The Possible Project, an entrepreneurship program for students, opened a brand new workshop in Cambridge Thursday, just across the road from Technology Square. It’s the latest in a clutch of so-called “makerspaces” that are training middle school and high school students (not to mention adults) in design, building, and business skills.
The new 1,800-square-foot workshop has exposed ceilings, neon green walls, adds to the program’s co-working space at 955 Mass. Ave. It’s one of growing number of makerspaces in the area where people can gain access to high-tech equipment like 3-D printers, laser cutters, and scanners. In particular, Central Square seems to be the ground zero of our local makerspace nation: in addition to the Possible Project’s new site, Cambridge Hackspace, Danger!Awesome, and NuVu Studio all exist within a few blocks of each other.
The idea is that students can start small businesses, designing and making custom products like personalized keychains or T-shirts, and use the suite of pricey industrial tools — including a laser cutter, a spray-painting booth that absorbs excess paint fumes, and a MakerBot printer and scanner duo — to cut down their production costs.
“We designed it to be as flexible and durable as possible,” said David Selles, the maker space education coordinator at The Possible Project. For example, the rough butcher block tables on wheels can be sanded down if they are damaged by paint or glue.
The program was founded in 2010 by venture capitalist Mark Levin of Third Rock Ventures and his wife Becky, with the goal of giving disadvantaged students business and workshop experience after school. In May last year, local biotech Biogen Idec invested $500,000 in the program.
“We have a lot of scientists here who know from their own personal experience that it was the hands-on experience that they had at some point in their education that ignited the spark” that made they become scientists, said Tony Kingsley, who oversees the Biogen Idec Foundation.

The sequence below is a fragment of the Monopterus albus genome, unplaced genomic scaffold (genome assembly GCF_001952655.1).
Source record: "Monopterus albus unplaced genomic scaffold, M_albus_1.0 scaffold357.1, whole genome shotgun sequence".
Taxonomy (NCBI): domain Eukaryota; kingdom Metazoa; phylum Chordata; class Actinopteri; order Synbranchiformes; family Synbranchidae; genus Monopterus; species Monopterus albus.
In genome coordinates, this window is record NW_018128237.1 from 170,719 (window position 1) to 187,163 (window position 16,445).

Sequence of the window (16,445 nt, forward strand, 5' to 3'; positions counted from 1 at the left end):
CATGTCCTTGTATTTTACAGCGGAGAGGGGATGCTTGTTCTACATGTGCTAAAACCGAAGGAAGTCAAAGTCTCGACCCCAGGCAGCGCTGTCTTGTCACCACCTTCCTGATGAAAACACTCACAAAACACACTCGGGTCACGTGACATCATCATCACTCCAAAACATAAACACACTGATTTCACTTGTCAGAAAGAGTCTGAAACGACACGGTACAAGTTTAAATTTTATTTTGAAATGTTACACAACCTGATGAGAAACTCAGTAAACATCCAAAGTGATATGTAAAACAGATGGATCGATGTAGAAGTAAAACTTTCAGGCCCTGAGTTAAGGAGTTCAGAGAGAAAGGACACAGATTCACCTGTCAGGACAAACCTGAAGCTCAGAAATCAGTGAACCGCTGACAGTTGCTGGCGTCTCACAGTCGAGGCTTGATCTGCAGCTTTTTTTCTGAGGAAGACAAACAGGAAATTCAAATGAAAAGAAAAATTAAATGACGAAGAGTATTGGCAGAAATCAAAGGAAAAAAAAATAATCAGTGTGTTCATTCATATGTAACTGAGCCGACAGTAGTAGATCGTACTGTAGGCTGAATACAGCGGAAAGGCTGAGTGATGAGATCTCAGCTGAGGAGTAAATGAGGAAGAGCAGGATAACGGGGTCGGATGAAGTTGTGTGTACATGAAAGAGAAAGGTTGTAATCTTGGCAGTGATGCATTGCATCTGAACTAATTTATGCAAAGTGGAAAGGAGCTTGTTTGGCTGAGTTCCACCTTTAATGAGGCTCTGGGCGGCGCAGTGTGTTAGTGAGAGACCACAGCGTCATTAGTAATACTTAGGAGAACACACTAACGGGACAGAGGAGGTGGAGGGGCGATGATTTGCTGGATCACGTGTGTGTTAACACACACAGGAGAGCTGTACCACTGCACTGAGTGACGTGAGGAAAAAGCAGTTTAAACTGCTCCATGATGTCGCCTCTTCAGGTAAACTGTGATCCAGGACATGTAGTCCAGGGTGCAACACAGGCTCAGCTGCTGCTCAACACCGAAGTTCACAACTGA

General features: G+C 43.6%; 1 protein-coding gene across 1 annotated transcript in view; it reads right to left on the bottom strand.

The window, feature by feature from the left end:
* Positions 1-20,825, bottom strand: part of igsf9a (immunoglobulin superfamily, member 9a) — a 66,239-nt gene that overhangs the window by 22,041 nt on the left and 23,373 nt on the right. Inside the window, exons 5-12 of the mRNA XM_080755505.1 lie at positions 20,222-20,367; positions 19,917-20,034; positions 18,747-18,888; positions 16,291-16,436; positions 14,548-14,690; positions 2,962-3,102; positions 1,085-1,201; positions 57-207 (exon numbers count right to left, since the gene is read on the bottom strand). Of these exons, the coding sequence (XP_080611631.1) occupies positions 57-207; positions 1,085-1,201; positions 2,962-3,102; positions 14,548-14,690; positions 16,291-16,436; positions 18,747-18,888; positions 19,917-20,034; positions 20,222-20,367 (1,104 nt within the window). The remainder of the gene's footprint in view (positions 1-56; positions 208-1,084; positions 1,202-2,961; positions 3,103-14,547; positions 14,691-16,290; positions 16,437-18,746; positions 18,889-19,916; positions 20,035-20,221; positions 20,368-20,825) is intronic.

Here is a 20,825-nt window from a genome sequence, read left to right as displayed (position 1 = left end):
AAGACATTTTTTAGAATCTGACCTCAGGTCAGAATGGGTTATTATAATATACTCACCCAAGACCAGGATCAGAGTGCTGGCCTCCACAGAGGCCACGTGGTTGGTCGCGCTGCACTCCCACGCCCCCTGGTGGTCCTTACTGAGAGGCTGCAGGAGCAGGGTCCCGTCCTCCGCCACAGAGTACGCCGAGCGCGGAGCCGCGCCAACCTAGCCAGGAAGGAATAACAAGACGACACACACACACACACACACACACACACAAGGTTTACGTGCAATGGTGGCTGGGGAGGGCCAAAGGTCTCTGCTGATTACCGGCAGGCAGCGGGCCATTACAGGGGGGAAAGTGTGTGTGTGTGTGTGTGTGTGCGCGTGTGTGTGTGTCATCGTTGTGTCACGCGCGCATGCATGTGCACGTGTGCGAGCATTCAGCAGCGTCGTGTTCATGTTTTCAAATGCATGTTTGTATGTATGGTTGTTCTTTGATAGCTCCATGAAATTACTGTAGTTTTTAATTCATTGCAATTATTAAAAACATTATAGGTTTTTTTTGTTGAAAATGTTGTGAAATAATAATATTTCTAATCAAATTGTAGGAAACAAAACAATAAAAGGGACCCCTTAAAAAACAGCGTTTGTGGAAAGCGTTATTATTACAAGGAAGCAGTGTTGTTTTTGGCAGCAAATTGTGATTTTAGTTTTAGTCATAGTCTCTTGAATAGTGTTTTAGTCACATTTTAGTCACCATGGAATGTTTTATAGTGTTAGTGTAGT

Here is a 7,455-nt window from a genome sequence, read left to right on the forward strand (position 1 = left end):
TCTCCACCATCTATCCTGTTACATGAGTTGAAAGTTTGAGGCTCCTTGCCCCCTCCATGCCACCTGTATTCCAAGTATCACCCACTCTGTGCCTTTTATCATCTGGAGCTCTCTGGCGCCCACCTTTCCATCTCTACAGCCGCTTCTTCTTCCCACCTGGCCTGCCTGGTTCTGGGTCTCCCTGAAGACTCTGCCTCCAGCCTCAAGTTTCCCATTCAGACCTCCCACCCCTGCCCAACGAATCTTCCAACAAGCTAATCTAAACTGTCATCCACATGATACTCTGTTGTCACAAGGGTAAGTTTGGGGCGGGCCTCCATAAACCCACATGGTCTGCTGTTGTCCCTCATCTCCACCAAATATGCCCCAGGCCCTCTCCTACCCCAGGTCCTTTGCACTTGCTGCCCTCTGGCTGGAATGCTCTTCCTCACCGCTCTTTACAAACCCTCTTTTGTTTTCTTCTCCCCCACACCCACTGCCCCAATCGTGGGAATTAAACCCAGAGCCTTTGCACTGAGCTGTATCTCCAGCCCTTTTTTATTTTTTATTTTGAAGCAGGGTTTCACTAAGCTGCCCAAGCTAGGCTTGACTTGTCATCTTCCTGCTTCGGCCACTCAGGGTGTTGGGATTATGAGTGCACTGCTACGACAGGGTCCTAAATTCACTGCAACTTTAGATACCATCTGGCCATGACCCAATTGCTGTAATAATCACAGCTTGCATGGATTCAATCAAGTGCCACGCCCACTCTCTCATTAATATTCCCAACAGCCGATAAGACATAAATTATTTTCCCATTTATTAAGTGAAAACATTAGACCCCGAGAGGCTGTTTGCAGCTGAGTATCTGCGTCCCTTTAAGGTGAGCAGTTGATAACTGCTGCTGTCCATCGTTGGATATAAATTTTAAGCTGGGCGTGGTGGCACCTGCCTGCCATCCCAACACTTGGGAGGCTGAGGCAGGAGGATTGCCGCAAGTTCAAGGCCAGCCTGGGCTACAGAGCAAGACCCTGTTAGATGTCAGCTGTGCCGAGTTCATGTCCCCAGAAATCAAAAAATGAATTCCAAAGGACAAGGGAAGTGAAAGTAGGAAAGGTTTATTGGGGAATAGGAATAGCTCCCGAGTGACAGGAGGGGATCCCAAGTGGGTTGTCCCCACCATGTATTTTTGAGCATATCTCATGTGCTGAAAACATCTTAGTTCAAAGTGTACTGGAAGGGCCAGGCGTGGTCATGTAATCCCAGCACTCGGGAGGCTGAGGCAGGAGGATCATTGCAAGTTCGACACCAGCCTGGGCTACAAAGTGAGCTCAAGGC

Students can start their own small businesses, or join the two that the program already has running: As a member of Cambridge Made Possible, students sell crafts like T-shirts or keychains. Also, as a part of We Sell Possible, students can find buyers for items donated to the program, like laptops or other electronics, on forums like Amazon.
“We’re looking for kids that could use an extra leg up, an extra opportunity,” said Jacey Buel, Entrepreneurship Educational Director at The Possible Project.
The opening of the workshop coincides with the launch of the spring session next week, in which 157 students from Cambridge public schools are enrolled.
Girls are a little over 60 percent of last year’s cohort, and from the business perspective, that group is “by far the most successful,” Buel said. Of the ten “market place” events that the program held last year — open house sessions where students compete to sell their wares — winners of nine of the events were girls.
For example, ManeTain was started by a quartet of teens and sells organic hair care products tailored for African-American women. It’s grown to become The Possible Project’s most profitable business of 2014. “They’ve done an amazing job promoting the business on Instagram, Twitter, social media, so it’s taken on a life of its own,” Buel said.
Case Closed, which makes customized metal cases for smartphones, and Living Essentials Candles, which designs scented candles that emit food flavors, are other businesses run by girls who’ve won the marketplace events in the past.
“A place like the Possible Project has an incredible capacity and vision for both makers and non-makers,” said Nadeem Mazen, a Cambridge city councilor and co-founder of Danger!Awesome. “We want the kids to have agency over their own economic and educational outcomes, but they need to be involved in making and entrepreneurship hands-on.”